HomeSportFairymead Swimming Club trio back to full training

Fairymead Swimming Club trio back to full training

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Taylor Krueger, Toby Street and Jaime Krueger are keen for swimming competition to resume.

Sports columnist Vince Habermann looks at how some of Fairymead Swimming Club's top swimmers are getting back into full training as COVID-19 restrictions ease.

Sports Talk with Vince Habermann
Sports Talk with Vince Habermann

Fairymead Swimming Club trio Toby Street and sisters Jaime and Taylor Krueger and former clubmate Connor Simms, who is on a Bond University Scholarship on the Gold Coast, were all in the fast lane to the nationals before COVID-19 rocked the world.

Now, as they get back into full training, Fairymead Swimming Club coach and Connor’s father Palm Simms can’t map out a clear program for them as no major championships for the 2020-21 season have yet been confirmed.

Paul, who has had three lots of surgery since dislocating his shoulder in October and has had some needed recovery time over the past three months, said Connor returned home during the Bond University shut-down and while here, he and Shalom College students Toby, Jaime and Taylor had maintained some fitness with gym sessions and a couple of ocean swims per week.

“I really wanted them to keep some sort of condition up instead of coming back with nothing so they did some weights and fitness and they took advantage of the biggest swimming pool we have got (the ocean) while still social distancing – it was also good for them to have some interaction with kids they would normally see eight or nine or 10 times a week,” Paul said.

“Since we started squad training two weeks ago, with only one person per lane allowed, it has been very difficult but we can open it up a bit more from this Monday with a lot more of the younger swimmers also returning – for many of them their last swim was 24th March and that seems like years ago.

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Connor Simms with his medal after last year’s Nationals

“The problem for the top swimmers is that we don’t know when their first event will be – there are no nationals and no state short course championships – Swimming Australia have put it out there to gauge viability to conduct the Australian Shortcourse in November but that is an open category, so if they get the green light, they would be on Connor’s radar and Toby might be in the mix.

“Also, Jaime is still the current national butterfly age champion and (yesterday) a year ago, she finished eighth in the women’s open 200 butterfly final at the World championships trials at Chandler.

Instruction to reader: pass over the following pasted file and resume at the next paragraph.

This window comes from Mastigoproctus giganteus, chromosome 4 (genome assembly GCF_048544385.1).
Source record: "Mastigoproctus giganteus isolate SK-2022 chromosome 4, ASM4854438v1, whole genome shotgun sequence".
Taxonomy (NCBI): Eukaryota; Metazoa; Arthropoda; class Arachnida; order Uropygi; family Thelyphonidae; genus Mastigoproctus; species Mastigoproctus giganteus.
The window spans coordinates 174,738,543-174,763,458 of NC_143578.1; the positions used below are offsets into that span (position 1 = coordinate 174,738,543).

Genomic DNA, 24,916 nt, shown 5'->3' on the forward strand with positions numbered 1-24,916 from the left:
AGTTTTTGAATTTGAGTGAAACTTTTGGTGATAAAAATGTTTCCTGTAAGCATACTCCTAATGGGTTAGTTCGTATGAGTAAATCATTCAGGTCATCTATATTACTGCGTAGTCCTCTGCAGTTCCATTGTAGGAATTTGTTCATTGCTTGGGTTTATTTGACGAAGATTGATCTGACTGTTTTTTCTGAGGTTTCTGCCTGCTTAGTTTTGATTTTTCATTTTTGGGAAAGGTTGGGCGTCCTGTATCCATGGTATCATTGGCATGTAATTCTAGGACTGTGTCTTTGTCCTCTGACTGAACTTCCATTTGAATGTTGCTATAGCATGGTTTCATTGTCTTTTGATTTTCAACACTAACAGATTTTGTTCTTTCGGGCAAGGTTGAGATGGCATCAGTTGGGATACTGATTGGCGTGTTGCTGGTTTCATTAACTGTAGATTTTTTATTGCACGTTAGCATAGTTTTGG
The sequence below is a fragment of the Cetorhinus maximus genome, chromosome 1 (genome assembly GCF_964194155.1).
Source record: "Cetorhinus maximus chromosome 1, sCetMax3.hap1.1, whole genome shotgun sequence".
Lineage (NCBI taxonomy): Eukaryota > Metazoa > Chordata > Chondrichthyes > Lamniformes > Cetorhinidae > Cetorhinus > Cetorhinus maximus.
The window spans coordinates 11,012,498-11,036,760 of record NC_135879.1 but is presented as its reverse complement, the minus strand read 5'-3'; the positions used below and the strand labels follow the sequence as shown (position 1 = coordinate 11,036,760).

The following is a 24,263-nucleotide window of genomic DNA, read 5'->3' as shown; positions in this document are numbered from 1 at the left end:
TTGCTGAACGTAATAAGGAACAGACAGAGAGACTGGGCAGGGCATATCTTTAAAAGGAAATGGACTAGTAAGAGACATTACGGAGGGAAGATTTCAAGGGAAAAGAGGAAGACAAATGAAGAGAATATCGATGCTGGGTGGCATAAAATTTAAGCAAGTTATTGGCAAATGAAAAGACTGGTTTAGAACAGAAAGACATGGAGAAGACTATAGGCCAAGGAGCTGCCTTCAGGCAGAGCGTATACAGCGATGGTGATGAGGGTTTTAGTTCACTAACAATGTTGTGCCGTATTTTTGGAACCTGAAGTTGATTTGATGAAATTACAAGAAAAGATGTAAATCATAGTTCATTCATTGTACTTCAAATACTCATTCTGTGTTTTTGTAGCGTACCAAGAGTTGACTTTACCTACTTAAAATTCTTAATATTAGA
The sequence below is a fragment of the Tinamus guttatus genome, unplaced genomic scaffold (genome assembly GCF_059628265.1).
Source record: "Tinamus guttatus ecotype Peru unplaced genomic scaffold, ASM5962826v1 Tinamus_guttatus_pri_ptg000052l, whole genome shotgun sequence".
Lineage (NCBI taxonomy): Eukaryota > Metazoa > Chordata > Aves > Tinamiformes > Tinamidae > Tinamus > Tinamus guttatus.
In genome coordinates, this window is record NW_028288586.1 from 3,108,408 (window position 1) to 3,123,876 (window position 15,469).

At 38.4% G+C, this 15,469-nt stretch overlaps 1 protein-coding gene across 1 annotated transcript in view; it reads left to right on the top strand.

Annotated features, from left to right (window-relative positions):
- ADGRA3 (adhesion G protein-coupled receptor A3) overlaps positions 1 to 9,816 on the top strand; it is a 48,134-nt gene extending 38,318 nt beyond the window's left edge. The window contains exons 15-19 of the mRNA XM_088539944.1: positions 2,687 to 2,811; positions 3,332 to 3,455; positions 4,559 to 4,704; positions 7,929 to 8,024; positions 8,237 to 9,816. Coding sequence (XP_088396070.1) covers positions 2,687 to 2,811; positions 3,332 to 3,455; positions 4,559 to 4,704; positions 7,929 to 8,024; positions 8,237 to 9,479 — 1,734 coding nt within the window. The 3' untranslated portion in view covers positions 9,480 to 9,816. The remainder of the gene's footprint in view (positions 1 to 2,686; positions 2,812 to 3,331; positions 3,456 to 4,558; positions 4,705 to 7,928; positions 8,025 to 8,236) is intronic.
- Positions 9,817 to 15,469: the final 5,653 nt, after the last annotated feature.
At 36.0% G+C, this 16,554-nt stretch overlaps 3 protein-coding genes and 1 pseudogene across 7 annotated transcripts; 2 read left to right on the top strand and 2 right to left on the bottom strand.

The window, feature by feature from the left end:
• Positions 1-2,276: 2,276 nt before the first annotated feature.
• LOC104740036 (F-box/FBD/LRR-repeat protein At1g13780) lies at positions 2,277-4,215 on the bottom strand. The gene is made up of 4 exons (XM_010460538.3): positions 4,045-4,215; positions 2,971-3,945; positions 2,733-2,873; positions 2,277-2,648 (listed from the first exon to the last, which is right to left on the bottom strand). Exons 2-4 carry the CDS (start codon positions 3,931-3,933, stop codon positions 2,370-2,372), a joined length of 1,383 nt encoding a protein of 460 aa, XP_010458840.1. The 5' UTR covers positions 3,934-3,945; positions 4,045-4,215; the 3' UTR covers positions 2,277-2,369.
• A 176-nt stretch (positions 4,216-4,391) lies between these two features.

“Technically we don’t know if the Olympic Games have got the 100 per cent go-ahead for next year but Connor would be certainly targeting the Olympic trials again, and it’s probably good for him to have the extra 12 months; he has grown and filled out.”

Paul is hoping that Fairymead Swimming Club will be able to stage their signature 47th annual City of Charm Carnival in November and that the state championships will also go ahead in December.

“We would love to have City of Charm and with electronic timing and eight lanes, it could be one of the few carnivals to allow kids to qualify for the state titles,” he said.

“The state championships are another 23 weeks away and the way things are speeding up, unless Covid-19 spikes up again, it should open up to sporting events like this, but at the moment, we are just waiting to get the go-ahead for life as normal.”

With Jaime and Taylor in Years 11 and 9 respectively, Paul said they would continue to live and train in Bundaberg for at least a few more years but with Toby, who was a national 200m freestyle finalist in 2019, in Year 12, it will be decision-time for him at the end of this year.

“One of Toby’s goal was to swim fast and impress Bond University and get the same scholarship that Connor got, and he was ready to fire at the nationals but with COVID-19, unfortunately they have taken that scholarship away this year, although he could still get a High Performance Scholarship, and he would love to get there, but if not we are still working on Plan B or C,” he said.

“Toby has got a great work ethic and will do anything you ask him to do – he doesn’t wince at anything, and he has also started to develop and is taller than me now – if nothing else, COVID-19 has given his body a chance to grow and he has got a great future.”

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